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Table of Contents
SHORT COMMUNICATION
Year : 2020  |  Volume : 17  |  Issue : 3  |  Page : 297-298

COVID-19 pandemic and Ramadan: Minimizing the risk of exacerbation of disease


1 Member of the Medical Education Unit and Institute Research Council, Department of Community Medicine, Shri Sathya Sai Medical College and Research Institute, Sri Balaji Vidyapeeth – Deemed to be University, Ammapettai, Nellikuppam, Chengalpet District, Tamil Nadu, India
2 Department of Community Medicine, Shri Sathya Sai Medical College and Research Institute, Sri Balaji Vidyapeeth – Deemed to be University, Ammapettai, Nellikuppam, Chengalpet District, Tamil Nadu, India

Date of Submission20-May-2020
Date of Acceptance30-Jun-2020
Date of Web Publication16-Sep-2020

Correspondence Address:
Saurabh RamBihariLal Shrivastava
Professor, Department of Community Medicine, Shri Sathya Sai Medical College and Research Institute, Sri Balaji Vidyapeeth (SBV) – Deemed to be University, Tiruporur - Guduvancherry Main Road, Ammapettai, Nellikuppam, Chengalpaet District - 603 108, Tamil Nadu
India
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Source of Support: None, Conflict of Interest: None


DOI: 10.4103/MJBL.MJBL_35_20

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  Abstract 


Nations across the globe have taken multiple steps for the control and the effective containment of the corona virus disease-2019 (COVID-19) pandemic. Amidst the developments of the COVID-19 around the world, the holy month of Ramadan is about to begin from the latest in April month. However, from the perspective of the COVID-19 containment, this can turn out to be an important event, as it will enhance the prospects of staying in close proximity and thereby increases the chance of the transmission of the infection from one person to another. In these difficult times, it is essential to make informed decisions for organizing any religious gathering and even consider the possibility of canceling the same depending upon the level of transmission in the nation and the preparedness of the health sector. In conclusion, Ramadan is an important religious event, nevertheless amidst the ongoing COVID-19 pandemic, it is the responsibility of the national and religious leaders to take a well-informed and scientific decision to safeguard the lives of people and also not create any opportunity for the exacerbation of the disease.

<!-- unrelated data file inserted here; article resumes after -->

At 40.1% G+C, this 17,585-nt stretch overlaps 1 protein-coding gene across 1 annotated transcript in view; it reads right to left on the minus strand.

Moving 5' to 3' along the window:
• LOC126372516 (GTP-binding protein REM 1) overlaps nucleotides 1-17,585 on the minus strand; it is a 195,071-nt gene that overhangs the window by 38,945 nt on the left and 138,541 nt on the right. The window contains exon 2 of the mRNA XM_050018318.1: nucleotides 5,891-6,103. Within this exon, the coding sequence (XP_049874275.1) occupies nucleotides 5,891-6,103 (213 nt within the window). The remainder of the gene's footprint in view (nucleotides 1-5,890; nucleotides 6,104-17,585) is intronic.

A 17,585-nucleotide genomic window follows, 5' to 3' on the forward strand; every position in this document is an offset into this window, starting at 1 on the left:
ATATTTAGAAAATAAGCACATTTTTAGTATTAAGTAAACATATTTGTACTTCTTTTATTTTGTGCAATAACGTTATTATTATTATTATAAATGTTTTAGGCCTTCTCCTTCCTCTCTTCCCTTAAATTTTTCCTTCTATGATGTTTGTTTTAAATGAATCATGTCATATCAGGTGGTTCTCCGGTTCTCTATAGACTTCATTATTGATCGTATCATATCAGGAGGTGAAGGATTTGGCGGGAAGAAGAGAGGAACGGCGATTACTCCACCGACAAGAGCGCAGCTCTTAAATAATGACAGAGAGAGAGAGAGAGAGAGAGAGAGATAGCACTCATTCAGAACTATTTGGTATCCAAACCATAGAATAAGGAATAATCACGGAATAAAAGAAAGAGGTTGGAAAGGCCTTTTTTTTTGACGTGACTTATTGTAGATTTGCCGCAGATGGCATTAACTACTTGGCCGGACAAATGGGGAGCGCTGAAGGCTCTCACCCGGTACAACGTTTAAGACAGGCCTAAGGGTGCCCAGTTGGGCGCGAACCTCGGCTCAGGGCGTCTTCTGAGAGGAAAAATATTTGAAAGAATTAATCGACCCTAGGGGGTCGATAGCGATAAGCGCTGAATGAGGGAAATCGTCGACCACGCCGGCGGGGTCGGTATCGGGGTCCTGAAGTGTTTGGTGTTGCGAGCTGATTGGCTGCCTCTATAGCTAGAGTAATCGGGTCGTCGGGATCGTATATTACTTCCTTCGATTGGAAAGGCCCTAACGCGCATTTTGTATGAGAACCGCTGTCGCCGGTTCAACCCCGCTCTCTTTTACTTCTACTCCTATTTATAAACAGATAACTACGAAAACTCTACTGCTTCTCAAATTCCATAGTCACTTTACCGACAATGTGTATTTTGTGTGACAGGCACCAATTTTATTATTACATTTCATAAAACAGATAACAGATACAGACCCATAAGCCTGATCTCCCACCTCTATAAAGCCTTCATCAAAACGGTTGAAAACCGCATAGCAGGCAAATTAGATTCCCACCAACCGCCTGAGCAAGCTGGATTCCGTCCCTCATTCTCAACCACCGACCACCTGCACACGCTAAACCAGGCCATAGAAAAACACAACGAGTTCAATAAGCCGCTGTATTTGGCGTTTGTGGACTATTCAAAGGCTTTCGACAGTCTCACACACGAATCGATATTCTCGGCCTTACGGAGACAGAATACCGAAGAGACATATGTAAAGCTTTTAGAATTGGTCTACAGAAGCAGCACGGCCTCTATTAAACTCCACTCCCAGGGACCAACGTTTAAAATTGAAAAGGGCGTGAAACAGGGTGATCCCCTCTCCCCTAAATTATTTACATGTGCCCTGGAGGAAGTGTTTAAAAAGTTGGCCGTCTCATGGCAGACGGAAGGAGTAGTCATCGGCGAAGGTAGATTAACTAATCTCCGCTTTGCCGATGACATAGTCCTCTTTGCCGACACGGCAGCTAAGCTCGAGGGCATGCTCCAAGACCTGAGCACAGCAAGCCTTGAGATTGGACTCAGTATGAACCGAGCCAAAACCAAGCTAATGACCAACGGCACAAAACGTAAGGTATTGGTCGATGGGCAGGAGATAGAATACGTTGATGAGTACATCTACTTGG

Keywords: COVID-19 pandemic, Ramadan, World Health Organization


How to cite this article:
Shrivastava SR, Shrivastava PS. COVID-19 pandemic and Ramadan: Minimizing the risk of exacerbation of disease. Med J Babylon 2020;17:297-8

How to cite this URL:
Shrivastava SR, Shrivastava PS. COVID-19 pandemic and Ramadan: Minimizing the risk of exacerbation of disease. Med J Babylon [serial online] 2020 [cited 2020 Sep 27];17:297-8. Available from: http://www.medjbabylon.org/text.asp?2020/17/3/297/295137




  Introduction Top


Nations across the globe have taken multiple steps for the control and the effective containment of the corona virus disease 2019 (COVID 19) pandemic. Even then, the current tally stands at 4,731,458 cases and 316,169 deaths and the reality is that these numbers continue to increase with each day.[1] It has been identified that the infection is transmitted from one person to another either through close contacts or via droplets and thus a wide range of social distancing measures have been advocated. In fact, it has been proposed to delay all social gatherings, cancel sports events, close workplace, or educational institutions, and people have been advised to stay indoors for their own safety. [2,3]


  Ramadan and COVID-19 Top


Amidst the developments of the COVID 19 around the world, the holy month of Ramadan is about to begin from the latest in April month. This event is a social and religious gathering occasion wherein families and friends of Muslim community join together in the morning before sunrise and in the evening after sunset to break their daily fast for a period of 1 month. In fact, some of the Muslims even spend last 10 days in mosque at a stretch for offering their prayers.[4] However, from the perspective of the COVID 19 containment, this can turn out to be an important event, as it will enhance the prospects of staying in proximity and thereby increases the chance of the transmission of the infection from one person to another. [4,5] It is important to note that in some of the nations, mosques, religious sites, and religious gatherings have been closed fearing the emergence of new chain of transmission.[3]